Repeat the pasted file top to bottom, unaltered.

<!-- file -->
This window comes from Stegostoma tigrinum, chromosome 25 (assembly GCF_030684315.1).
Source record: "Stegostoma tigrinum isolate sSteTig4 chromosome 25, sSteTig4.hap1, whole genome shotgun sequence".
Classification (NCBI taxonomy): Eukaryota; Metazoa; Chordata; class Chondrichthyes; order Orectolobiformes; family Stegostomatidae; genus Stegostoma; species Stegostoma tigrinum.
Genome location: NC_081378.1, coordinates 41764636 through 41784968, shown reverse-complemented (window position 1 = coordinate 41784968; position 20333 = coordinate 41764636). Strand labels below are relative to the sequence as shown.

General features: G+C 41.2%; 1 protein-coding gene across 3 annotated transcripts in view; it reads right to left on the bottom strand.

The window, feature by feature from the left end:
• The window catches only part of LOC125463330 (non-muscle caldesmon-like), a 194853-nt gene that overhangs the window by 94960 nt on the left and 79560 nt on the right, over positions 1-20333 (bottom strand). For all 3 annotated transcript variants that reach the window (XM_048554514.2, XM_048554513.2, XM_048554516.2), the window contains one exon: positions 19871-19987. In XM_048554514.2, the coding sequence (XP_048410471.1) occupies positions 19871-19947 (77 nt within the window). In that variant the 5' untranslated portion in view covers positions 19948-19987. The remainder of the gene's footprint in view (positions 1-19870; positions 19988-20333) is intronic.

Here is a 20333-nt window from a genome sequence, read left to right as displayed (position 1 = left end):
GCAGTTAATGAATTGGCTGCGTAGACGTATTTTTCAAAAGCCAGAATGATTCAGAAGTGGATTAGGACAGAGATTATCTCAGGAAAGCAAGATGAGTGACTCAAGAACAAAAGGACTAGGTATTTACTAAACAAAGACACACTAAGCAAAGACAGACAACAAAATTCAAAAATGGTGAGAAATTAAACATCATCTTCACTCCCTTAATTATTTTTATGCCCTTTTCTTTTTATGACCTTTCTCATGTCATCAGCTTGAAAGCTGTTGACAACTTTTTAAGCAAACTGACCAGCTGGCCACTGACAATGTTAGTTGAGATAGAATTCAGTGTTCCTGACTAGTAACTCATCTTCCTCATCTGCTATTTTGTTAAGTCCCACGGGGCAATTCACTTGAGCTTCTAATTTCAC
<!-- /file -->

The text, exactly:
This window comes from Stegostoma tigrinum, chromosome 25 (assembly GCF_030684315.1).
Source record: "Stegostoma tigrinum isolate sSteTig4 chromosome 25, sSteTig4.hap1, whole genome shotgun sequence".
Classification (NCBI taxonomy): Eukaryota; Metazoa; Chordata; class Chondrichthyes; order Orectolobiformes; family Stegostomatidae; genus Stegostoma; species Stegostoma tigrinum.
Genome location: NC_081378.1, coordinates 41764636 through 41784968, shown reverse-complemented (window position 1 = coordinate 41784968; position 20333 = coordinate 41764636). Strand labels below are relative to the sequence as shown.

General features: G+C 41.2%; 1 protein-coding gene across 3 annotated transcripts in view; it reads right to left on the bottom strand.

The window, feature by feature from the left end:
• The window catches only part of LOC125463330 (non-muscle caldesmon-like), a 194853-nt gene that overhangs the window by 94960 nt on the left and 79560 nt on the right, over positions 1-20333 (bottom strand). For all 3 annotated transcript variants that reach the window (XM_048554514.2, XM_048554513.2, XM_048554516.2), the window contains one exon: positions 19871-19987. In XM_048554514.2, the coding sequence (XP_048410471.1) occupies positions 19871-19947 (77 nt within the window). In that variant the 5' untranslated portion in view covers positions 19948-19987. The remainder of the gene's footprint in view (positions 1-19870; positions 19988-20333) is intronic.

Here is a 20333-nt window from a genome sequence, read left to right as displayed (position 1 = left end):
GCAGTTAATGAATTGGCTGCGTAGACGTATTTTTCAAAAGCCAGAATGATTCAGAAGTGGATTAGGACAGAGATTATCTCAGGAAAGCAAGATGAGTGACTCAAGAACAAAAGGACTAGGTATTTACTAAACAAAGACACACTAAGCAAAGACAGACAACAAAATTCAAAAATGGTGAGAAATTAAACATCATCTTCACTCCCTTAATTATTTTTATGCCCTTTTCTTTTTATGACCTTTCTCATGTCATCAGCTTGAAAGCTGTTGACAACTTTTTAAGCAAACTGACCAGCTGGCCACTGACAATGTTAGTTGAGATAGAATTCAGTGTTCCTGACTAGTAACTCATCTTCCTCATCTGCTATTTTGTTAAGTCCCACGGGGCAATTCACTTGAGCTTCTAATTTCAC